STEVEN: Was there a big market at the time for coffee?
CHRIS: No, It was really not people at that time 2005-2006 even though Starbucks. It really has been doing it for eight or nine years. They had like you said they struggled, everyone was still saying China's a tea nation people are, coffee they don't like. It's not them that they drink tea, but then when you actually saw what the young younger consumers did like they weren't drinking tea in the first place are drinking Coca-Cola. other products. But, like you see the one or two more that time there were a handful of Starbucks in Shanghai, but not a lot.
The line was out the door. You know, something's not lining up now Starbucks hasn't figured out how to do that at scale. But it was clear that they really hit something in China and it really was never. Not even to this day. I still don't think it's about the consumer tastes like that. I don't think the Chinese love coffee like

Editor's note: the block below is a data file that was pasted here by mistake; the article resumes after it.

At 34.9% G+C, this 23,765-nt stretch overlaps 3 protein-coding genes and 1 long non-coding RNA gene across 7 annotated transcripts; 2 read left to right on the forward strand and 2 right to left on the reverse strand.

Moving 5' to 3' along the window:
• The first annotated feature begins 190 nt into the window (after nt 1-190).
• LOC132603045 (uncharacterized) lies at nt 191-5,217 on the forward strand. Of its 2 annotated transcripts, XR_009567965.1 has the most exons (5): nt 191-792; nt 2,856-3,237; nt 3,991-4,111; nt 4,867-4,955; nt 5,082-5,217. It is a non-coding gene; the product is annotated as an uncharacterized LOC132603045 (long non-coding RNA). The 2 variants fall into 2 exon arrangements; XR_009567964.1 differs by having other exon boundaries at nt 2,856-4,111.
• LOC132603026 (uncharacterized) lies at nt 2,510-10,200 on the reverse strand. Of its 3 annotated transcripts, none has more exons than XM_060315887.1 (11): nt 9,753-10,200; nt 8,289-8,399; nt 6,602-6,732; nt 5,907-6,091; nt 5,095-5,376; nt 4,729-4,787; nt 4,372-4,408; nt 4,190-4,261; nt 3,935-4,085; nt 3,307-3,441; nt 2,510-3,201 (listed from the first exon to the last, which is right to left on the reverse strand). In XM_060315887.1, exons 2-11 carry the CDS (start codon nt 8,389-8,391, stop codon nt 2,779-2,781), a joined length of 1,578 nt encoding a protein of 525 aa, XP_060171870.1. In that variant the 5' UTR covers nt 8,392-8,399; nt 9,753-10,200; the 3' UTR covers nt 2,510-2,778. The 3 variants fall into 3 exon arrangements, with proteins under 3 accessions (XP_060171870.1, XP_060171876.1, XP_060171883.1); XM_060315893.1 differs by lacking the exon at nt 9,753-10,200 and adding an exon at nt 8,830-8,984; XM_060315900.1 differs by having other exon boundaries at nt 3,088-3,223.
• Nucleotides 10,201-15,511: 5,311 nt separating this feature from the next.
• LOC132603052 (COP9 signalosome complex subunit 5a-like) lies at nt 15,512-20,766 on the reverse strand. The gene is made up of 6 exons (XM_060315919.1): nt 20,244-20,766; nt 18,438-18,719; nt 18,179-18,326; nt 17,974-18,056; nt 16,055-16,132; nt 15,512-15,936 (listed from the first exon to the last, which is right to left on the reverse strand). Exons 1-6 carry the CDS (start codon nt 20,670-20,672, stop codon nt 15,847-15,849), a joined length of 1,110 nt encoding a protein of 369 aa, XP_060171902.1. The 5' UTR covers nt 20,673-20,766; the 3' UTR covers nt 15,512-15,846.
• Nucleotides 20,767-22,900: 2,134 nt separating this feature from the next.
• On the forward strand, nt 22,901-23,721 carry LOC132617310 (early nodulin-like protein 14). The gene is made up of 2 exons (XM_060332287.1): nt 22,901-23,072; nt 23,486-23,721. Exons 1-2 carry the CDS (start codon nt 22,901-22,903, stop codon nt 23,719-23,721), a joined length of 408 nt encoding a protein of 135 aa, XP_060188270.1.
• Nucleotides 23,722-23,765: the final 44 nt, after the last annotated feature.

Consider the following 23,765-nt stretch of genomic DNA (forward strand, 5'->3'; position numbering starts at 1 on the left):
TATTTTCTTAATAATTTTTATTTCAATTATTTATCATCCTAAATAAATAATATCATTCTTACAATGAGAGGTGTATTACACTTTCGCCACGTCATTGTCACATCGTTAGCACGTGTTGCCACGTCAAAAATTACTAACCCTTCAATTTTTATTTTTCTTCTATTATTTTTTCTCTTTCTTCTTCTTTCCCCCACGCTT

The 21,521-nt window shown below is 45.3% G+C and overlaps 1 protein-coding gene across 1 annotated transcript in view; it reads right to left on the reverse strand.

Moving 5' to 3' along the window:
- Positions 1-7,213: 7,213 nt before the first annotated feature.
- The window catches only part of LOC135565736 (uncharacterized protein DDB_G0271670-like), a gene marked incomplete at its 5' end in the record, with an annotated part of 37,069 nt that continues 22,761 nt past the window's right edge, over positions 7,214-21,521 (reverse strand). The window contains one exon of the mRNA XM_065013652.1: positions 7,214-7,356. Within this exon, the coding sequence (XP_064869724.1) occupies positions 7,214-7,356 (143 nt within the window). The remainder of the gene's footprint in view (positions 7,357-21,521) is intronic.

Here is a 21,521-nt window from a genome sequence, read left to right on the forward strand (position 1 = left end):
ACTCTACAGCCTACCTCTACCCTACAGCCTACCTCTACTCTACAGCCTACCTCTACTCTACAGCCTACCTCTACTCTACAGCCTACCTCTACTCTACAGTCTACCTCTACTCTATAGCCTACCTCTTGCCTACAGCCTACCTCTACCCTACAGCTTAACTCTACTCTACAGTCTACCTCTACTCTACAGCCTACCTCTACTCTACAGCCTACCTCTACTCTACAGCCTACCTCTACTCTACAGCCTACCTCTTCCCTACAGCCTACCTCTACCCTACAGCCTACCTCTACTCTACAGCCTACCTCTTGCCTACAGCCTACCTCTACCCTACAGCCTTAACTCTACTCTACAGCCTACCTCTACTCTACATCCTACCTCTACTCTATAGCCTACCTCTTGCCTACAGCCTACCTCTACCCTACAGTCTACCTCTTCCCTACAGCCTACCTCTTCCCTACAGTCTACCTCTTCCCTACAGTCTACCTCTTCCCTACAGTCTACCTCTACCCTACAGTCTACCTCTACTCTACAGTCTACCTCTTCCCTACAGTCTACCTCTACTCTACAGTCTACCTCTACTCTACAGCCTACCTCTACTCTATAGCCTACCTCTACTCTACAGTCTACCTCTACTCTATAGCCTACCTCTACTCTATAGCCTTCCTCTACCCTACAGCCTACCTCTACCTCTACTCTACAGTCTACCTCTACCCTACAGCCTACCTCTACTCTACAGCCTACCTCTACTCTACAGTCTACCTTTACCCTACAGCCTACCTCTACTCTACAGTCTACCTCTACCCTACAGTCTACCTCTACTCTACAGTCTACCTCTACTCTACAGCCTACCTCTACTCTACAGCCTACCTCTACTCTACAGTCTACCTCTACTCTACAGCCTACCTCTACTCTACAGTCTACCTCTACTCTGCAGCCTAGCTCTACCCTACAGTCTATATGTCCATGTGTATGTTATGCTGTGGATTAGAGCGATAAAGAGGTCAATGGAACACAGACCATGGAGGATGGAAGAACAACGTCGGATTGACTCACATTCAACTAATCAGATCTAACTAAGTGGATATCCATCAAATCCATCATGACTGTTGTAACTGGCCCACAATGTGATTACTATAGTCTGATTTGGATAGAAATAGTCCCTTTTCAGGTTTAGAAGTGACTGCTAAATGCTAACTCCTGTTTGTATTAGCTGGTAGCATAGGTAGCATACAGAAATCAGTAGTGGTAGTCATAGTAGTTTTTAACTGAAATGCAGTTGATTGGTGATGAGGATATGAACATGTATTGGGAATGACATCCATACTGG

CHRIS: Is the experience behind it? It's about a half. At first, it was more than Western experience. Now, I think it's just the modern experience.
CHRIS: One of the big things was, I think Starbucks captured this later it kind of fell into this. They built bigger stores. It was more like sitting in the living room for the Chinese consumer work. Apartment dwelling in living in skyscrapers. You couldn't really just have people over as easily and so the coffee shop and really Starbucks was the best that this was really an extension of that living room where they could have a business meeting that could meet friends.
Something that they could do outside of what really didn't work either at a bar karaoke or at a restaurant it was not as easy to do that as it was to really do that at the coffee shop.